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PA Mayor Thurman Bartie picked for Bloomberg Harvard City Leadership Initiative

One year into his run as Port Arthur’s mayor, Thurman Bartie has attained a prestigious national honor.

Bartie accepted an invitation to a class of 40 mayors from across the United States selected to receive leadership and management tools to tackle complex challenges in their cities and improve their citizens’ quality of life, according to a release from Bloomberg Philanthropies.

The program is known as the Bloomberg Harvard City Leadership Initiative and is a collaboration between Bloomberg Philanthropies, Harvard Kennedy School and Harvard Business School.

The mayors are attending online classes taught by faculty members from the Harvard schools, featuring other management experts from Bloomberg Philanthropies’ network.

“It was a competitive thing,” Bartie said. “They actually looked at your involvement, they study for the selection process, and I’ve been involved with their initiative since COVID [pandemic] began in March.”

Bartie said he had no idea about the cohort, the fourth annual one selected by the initiative.

“They sent me information asking if I wanted to apply for it,” he said. “Of course, I did. … There were a great number of applicants from all over America, and I had no idea how many they were going to select. Just about a week ago, I got the info I was one of the chosen ones.”

The mayors, according to Bloomberg, are receiving training on how to use data to confront the economic consequences of coronavirus, workshops on public communication and peer-to-peer learning opportunities. The training calls in which Bartie has taken part include 800 to 900 mayors from across the globe.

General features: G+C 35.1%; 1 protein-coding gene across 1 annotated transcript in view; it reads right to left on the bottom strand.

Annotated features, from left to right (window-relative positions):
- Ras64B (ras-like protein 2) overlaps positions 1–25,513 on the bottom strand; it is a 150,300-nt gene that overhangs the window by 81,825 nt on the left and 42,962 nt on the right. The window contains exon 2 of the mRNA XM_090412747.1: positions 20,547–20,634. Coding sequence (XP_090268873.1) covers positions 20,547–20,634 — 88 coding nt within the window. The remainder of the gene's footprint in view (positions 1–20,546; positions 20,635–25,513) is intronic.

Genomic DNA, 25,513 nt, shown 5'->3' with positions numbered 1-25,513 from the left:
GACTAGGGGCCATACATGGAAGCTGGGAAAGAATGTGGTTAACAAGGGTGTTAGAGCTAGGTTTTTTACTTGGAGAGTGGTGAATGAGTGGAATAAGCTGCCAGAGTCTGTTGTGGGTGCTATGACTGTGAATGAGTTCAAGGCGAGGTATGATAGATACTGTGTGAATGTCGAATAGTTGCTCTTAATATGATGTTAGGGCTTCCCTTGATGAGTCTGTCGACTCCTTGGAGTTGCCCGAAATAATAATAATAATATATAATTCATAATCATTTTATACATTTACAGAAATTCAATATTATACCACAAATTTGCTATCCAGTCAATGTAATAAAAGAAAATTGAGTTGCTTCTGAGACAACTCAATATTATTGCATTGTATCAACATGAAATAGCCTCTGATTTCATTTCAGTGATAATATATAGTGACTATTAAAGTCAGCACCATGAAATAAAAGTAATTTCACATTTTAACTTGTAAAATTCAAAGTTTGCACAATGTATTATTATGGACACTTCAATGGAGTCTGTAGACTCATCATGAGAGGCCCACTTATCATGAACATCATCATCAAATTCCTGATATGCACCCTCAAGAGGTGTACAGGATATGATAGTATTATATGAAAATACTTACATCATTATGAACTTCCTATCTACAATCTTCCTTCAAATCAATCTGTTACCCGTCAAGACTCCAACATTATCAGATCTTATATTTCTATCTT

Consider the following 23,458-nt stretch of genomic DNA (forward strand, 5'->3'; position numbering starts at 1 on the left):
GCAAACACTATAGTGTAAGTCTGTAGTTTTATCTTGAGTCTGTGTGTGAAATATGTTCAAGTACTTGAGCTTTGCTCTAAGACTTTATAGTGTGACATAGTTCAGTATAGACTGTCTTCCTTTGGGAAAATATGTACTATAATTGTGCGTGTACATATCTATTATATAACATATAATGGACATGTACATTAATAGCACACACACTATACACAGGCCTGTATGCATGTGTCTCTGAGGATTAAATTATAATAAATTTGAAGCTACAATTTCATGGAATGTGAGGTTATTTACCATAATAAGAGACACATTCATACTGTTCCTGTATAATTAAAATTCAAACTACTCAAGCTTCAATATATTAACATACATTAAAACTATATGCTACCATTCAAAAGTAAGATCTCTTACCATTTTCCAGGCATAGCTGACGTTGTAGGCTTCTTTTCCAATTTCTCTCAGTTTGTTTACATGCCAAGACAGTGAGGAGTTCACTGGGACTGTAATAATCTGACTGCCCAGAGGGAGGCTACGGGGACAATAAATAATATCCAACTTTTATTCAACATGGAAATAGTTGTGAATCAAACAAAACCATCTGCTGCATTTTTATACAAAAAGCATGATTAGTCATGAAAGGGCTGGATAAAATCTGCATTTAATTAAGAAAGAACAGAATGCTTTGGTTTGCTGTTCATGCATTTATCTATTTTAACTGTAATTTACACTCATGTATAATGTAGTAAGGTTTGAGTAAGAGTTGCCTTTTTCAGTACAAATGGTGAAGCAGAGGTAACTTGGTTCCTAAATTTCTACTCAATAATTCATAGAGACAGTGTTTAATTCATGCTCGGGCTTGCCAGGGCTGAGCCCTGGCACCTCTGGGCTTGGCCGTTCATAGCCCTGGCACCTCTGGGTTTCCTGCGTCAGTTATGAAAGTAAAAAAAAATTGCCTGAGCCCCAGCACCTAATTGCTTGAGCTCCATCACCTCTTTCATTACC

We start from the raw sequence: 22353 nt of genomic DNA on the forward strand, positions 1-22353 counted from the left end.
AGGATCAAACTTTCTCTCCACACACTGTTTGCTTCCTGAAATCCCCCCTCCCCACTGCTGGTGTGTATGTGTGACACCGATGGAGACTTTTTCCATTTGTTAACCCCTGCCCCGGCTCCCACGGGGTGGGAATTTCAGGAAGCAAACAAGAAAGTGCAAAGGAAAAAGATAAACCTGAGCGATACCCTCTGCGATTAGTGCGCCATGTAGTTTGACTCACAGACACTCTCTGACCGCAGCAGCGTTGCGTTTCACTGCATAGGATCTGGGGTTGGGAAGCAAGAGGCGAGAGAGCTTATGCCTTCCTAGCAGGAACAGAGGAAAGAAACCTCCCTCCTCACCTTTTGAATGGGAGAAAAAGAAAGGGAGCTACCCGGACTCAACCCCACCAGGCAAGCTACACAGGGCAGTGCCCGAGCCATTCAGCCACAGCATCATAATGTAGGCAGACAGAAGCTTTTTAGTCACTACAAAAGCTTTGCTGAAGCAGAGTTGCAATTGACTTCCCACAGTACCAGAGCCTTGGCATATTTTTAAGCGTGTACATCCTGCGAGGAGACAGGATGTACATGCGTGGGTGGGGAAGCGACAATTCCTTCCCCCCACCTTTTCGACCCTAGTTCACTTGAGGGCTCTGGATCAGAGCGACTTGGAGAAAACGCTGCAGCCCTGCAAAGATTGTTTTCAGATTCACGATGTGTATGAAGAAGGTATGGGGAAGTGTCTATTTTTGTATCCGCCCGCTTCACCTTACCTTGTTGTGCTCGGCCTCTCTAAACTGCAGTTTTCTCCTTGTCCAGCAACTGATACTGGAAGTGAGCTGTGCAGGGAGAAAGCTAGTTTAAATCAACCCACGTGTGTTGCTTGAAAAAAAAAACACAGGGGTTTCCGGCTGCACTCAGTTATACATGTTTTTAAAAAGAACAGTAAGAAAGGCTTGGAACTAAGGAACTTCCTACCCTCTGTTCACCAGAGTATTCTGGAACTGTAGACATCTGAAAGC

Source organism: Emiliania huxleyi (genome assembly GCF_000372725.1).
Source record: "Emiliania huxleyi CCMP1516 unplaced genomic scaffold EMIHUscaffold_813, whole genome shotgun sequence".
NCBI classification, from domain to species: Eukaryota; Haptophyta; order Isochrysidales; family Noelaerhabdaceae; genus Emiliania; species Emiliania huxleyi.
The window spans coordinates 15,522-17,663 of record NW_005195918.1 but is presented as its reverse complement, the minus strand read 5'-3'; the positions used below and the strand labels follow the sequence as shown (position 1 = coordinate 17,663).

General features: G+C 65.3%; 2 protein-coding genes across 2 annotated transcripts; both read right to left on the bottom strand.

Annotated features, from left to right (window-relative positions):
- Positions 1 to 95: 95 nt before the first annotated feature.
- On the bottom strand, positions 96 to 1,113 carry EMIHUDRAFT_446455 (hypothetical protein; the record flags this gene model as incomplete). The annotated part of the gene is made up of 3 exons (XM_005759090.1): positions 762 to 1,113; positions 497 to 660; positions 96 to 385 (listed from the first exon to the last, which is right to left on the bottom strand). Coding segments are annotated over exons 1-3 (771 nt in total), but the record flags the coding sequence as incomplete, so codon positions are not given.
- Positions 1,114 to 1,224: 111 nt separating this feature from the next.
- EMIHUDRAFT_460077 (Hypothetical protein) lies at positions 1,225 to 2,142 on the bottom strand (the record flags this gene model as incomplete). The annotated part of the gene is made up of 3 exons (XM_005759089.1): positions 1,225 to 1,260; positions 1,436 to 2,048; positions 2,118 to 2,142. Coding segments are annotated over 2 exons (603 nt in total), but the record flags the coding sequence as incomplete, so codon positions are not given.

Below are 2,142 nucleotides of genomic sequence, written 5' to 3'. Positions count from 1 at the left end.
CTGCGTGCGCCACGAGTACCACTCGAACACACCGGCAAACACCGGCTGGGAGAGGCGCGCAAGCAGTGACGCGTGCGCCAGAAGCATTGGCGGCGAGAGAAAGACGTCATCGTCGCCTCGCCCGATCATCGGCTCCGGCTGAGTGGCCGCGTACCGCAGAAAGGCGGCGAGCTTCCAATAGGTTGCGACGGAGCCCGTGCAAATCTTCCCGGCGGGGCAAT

“We launched this program four years ago because mayors have the power to make the biggest changes in America — and with cities leading the way in confronting to the COVID-19 pandemic, their jobs have never been more important,” said Michael Bloomberg, a recent presidential candidate and former New York mayor who founded Bloomberg Philanthropies.

“This year’s class was chosen because they all believe in finding creative solutions to improve people’s lives, and we’re looking forward to helping them and their teams respond to this crisis — and make their cities stronger, better and more equitable for years to come.”

Bartie, the only Texas mayor in the initiative and one of three from the traditional Southwest, has joined a diverse but select group of mayors:

  • 17 of the 40 mayors are women;
  • 14 are either African American or Hispanic;
  • 16 are first-year mayors;
  • 3 are from cities with populations greater than 250,000; and
  • 21 are from cities of 100,000 or fewer people.

Bartie took office July 3, 2019, beginning a three-year term.

There’s no textbook dealing with the coronavirus pandemic, he said, so he considers being able to dialogue with counterparts facing similar situations a major goal of the initiative.

Bartie added he’s also addressing the need for further COVID-19 testing and health access as well as the economic fallout from the pandemic in Port Arthur.

“The outcome at this point is really unpredictable, but with the correct approach, we can probably yield positivity,” he said. “This program is something and, I hope and pray, will have me more prepared during my tenure as mayor and come up with solutions in the coming years, more specifically in the coming months.”

 

About I.C. Murrell

I.C. Murrell was promoted to editor of The News, effective Oct. 14, 2019. He previously served as sports editor since August 2015 and has won or shared eight first-place awards from state newspaper associations and corporations. He was born in Memphis, Tennessee, grew up mostly in Pine Bluff, Arkansas, and graduated from the University of Arkansas at Monticello.

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